Looking landward rather than seaward, there are tropes that resonate deeply with Indigenous people on the Canadian plains: loss of territory, language and loved ones, the trauma of broken body and spirit, the processes of slow healing – the certain knowledge that vessels from far shores, both real and abstract, have transported cargo that manifests a violent hegemony. This conference, entitled Performing Turtle Island: Deconstructing Identities positions at its centre the notion that those who live on Turtle Island, within the ideational borders that designate Canada, plumb the depths of the processes of knowing and unknowing in performative and embodied ways. Indeed, these are issues central to the work of many of our most prolific playwrights.
Situating much of this body of work between European and Indigenous traditions raises the ethical problem of using Western theoretical approaches to interpret Indigenous literatures - in essence, another form of colonialism. Thus, while considering the development of First Nations drama in Canada, the Conference will also take up the question of what distinguishes First Nations from the broader fields of Western drama and styles of performance. Is it primarily Indigenous content (cargo) that makes these plays Aboriginal, or are there formal differences that are distinctly Indigenous? For Aboriginal playwrights, the use of mythic figures and spiritual traditions provides a way of interpreting social concerns from Indigenous perspectives. It is by a process of indigenizing that Aboriginal dramatists enact a critical unknowing of Western performance conventions to restore a sense of knowing Aboriginal traditions to their plays. The central question that the Conference takes up in the form of a national symposium of Canadian Indigenous playwrights, scholars and artists is unknowing.
Included in this is the notion of trans-identity – what it means to signify across a range identifactory practices. This is what drives Performing Turtle Island: Deconstructing Identities.
NOTE: This panel is taking place in collaboration with Performing Turtle Island: Deconstructing Identities national conference (Regina - September 17 to 19th, 2015) focusing on current Canadian indigenous playwrights, and modes of performing indigenous identity on conventional and non-conventional stages through critical and performative lenses.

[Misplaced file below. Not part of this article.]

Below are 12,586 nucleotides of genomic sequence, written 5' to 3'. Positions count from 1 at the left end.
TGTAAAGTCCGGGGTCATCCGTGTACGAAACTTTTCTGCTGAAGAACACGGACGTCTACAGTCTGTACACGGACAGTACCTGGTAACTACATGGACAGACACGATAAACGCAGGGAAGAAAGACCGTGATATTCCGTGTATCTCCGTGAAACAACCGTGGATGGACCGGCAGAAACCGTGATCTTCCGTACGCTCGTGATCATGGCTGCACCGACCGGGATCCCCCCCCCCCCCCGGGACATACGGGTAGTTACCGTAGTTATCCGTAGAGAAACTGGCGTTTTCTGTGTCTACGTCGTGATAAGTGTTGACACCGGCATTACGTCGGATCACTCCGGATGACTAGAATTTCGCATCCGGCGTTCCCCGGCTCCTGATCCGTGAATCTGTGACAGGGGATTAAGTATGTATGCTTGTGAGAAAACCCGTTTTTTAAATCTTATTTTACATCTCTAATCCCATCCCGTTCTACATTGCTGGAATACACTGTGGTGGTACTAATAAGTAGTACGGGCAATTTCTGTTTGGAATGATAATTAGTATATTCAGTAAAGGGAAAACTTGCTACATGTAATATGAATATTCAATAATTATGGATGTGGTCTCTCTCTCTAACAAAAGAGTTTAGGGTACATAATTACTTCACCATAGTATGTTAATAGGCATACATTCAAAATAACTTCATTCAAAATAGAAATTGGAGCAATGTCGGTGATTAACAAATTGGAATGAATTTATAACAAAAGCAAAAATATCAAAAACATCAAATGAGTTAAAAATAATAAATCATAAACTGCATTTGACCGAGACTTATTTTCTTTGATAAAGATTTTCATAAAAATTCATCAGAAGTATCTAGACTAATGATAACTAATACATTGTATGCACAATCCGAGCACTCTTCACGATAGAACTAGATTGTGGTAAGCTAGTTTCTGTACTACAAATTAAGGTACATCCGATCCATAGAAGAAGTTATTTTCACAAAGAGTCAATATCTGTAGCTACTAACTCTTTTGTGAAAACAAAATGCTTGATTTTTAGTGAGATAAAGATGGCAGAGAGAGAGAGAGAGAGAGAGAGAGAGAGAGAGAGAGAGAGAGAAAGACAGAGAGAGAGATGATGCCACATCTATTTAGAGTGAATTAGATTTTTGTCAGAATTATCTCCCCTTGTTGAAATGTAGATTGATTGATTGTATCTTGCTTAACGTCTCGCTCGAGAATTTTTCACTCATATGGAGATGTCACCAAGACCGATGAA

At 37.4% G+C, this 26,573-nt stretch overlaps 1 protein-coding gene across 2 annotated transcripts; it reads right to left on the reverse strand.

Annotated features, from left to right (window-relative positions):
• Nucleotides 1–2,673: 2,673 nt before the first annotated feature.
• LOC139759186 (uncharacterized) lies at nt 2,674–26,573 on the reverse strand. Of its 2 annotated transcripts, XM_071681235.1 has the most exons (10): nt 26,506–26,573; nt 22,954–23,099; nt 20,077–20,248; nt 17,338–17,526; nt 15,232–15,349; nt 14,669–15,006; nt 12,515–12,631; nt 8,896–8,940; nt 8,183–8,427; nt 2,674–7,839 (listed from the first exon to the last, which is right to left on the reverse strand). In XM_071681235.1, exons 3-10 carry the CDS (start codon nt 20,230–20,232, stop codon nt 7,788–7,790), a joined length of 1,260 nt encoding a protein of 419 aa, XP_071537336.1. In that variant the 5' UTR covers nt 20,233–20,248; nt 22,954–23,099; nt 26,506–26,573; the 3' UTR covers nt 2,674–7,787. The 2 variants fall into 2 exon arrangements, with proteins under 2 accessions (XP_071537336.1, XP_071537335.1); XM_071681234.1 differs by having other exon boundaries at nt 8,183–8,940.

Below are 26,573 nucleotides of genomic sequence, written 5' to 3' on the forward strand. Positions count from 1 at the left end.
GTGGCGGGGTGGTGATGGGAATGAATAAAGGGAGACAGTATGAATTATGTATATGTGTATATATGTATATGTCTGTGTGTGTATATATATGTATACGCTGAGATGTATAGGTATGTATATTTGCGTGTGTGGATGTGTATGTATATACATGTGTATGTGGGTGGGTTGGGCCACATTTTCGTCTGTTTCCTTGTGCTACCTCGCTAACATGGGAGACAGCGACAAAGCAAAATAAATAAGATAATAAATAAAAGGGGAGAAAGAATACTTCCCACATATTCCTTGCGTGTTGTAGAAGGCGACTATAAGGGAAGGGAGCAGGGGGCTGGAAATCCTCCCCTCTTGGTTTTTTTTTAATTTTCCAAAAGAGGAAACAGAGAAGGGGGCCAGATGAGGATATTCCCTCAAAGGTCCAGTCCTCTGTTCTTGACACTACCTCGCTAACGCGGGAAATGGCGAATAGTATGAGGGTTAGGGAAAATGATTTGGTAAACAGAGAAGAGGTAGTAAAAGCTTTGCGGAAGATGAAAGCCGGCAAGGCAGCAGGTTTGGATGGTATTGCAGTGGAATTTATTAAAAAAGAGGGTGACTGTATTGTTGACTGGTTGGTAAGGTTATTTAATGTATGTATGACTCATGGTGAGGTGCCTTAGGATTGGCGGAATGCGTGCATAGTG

This conference will be curated with no open call for Presenters + Performers, but there will be a call for Local and Visiting Correspondents - scholars, artists or activists who have an interest in the topic who would like to attend as part of their own research agenda, participate, then present a creative, scholarly or other sort of response that reads the conference conversations through the lens of their own research on the LOG.

Call for Local and Visiting Correspondents available here.

The public will also be able to attend to watch the presentations and performances.

Curator and co-director:  Amelia Jones, Robert A. Day Professor of Fine Arts, Roski School of Art and Design, University of Southern California; and Professor and Grierson Chair in Visual Culture, McGill University, Montréal

Co-director: Dr. Katie Zien, McGill University

UQAM liaison: Anne Bénichou, Professeure d'histoire et de théorie de l'art, École des arts visuels et médiatiques, Université du Québec à Montréal


Amelia Jones: ameliagjones@gmail.com 



Tags: Gender Sexuality and Performance  Identities Bodies Corporealities in Performance   Performance Studies in Languages Other Than English  Performance Studies in the Americas   Race Ethnicity and Performance